Amazon Prime is easily Netflix's biggest streaming rival in the UK, but many people don't realise that when it comes to movies, Amazon has the big N beat hands-down.
Amazon's library is bigger but also better, with a wide array of blockbusters bolstered by Oscar favourites and a genuinely fantastic line-up of indie and arthouse fare too - some of the best films of the last few years have boasted an Amazon Original logo.
Every single one of the films we've picked out here is currently included for free as part of the Prime subscription service, but if you're not a subscriber then you can always rent or buy a digital copy directly from Amazon too.
If you're looking for more inspiration you might also want to consider subscribing to one of the Amazon Prime Channels: these are add-on subscriptions for your Prime account that give you access to films from rival apps like Mubi or BFI Player, along with other films selected from distributors like Arrow Entertainment or MGM, which you can then watch from within the Amazon Prime interface and apps.
Got a favourite we didn't include? Let us know in the comments, and we'll be updating this piece regularly as the Amazon Prime film library changes.
Don't have Prime? Take a look at our complete guide to Amazon Prime to find out more about the service and how to sign up.
2020's Best Picture winner is an almost-perfect thriller. As surreal as it is twisty, this Korean-language flick skewers the class divide in modern Seoul in a story that's distinctly local in flavour, but absolutely universal in its themes. Plus, once you've seen it you'll be able to get on the ram-don noodle trend like everybody else.
Fantastic Mr. Fox
This stop-motion animation is Wes Anderson's take on a family film: anarchic, oddball, but consistently charming. George Clooney is the smooth-talking Mr. Fox, joined by a cast of Anderson regulars in a film that loosely adapts the classic Roald Dahl book. This is no Disney cartoon, but it's a beautiful film no matter your age.
Writer Alex Garland's directorial debut - before he went on to do Annihilation and the TV series Devs - is a sinister meditation on artificial intelligence and control. Oscar Isaac is the egomaniac tech billionaire trying to create new life, Alicia Vikander his robotic design, and Domhnall Gleeson the poor bystander who gets caught in the middle and must decide who to trust.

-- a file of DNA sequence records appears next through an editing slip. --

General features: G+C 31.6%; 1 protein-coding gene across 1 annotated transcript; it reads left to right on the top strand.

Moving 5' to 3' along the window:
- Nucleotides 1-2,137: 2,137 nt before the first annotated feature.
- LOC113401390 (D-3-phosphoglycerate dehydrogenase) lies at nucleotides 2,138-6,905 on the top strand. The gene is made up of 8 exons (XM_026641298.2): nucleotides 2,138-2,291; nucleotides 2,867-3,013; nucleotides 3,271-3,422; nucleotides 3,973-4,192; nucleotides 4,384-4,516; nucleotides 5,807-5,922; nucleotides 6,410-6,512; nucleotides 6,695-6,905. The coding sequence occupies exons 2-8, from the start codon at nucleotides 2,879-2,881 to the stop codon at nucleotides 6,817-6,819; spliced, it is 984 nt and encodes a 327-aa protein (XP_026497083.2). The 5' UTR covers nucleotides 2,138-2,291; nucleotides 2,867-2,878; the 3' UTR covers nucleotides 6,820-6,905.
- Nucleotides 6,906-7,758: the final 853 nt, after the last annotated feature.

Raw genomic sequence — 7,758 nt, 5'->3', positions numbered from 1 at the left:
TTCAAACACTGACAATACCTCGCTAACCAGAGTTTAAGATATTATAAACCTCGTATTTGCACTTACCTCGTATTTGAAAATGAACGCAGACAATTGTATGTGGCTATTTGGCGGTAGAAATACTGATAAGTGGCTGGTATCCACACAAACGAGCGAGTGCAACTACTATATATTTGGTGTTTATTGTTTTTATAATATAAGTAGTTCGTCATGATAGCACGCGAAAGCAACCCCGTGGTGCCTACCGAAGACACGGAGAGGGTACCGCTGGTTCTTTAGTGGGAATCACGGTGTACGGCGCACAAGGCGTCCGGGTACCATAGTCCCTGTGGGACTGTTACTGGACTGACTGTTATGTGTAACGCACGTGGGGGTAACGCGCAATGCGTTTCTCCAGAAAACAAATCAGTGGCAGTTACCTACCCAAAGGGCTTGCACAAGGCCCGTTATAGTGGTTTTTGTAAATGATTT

After the runaway success of Call Me By Your Name, Luca Guadagnino could have made almost any film he wanted - so he did an about turn from that sweet, hesitant romance and straight into abject horror. His remake of '70s giallo classic Suspiria is nothing like the original - which is also on Amazon right now - but is a moody, meditative horror that uses a hypnotic Thom Yorke soundtrack to lull you into an almost trance-like state - before jolting you out with some striking moments of violence.
An action classic that's earned its reputation - and Hot Fuzz reference - Point Break sees Keanu Reeves play against type as a straight-laced fed who has to pretend to be a surfer dude to catch bank robber cum thrillseeker Patrick Swayze. Genuinely thoughtful, a phenomenal skydiving finale, and probably the best foot-chase in Hollywood history.
Borat Subsequent Moviefilm
Amazon probably spent a lot to secure exclusive rights to Borat 2, released just ahead of the 2020 US presidential election as Sacha Baron-Cohen's not-exactly-Kazakh reporter Borat returns to the States to explore life in the time of coronavirus. It's not quite up there with the original, but it's damn close, and more cutting in its politics than ever before.
Tinker Tailor Soldier Spy
John le Carré's most famous spy novel is brought to the big screen in impeccable form in this adaptation, which condenses the labyrinthine plot without losing any of its vital intricacy. It helps that the cast is phenomenal, from Gary Oldman as the central spook George Smiley through to the likes of John Hurt, Mark Strong, Toby Jones, Colin Firth, and more.
Based on the board game of the same name (or rather, Cluedo if you're in the UK like us), this is the quintessential murder mystery for people who've seen too many murder mysteries. With tongue stuck firmly into cheek, the film reels through every whodunnit trope you can think of before throwing everything at the wall in a fourth wall-breaking finale that puts Deadpool to shame.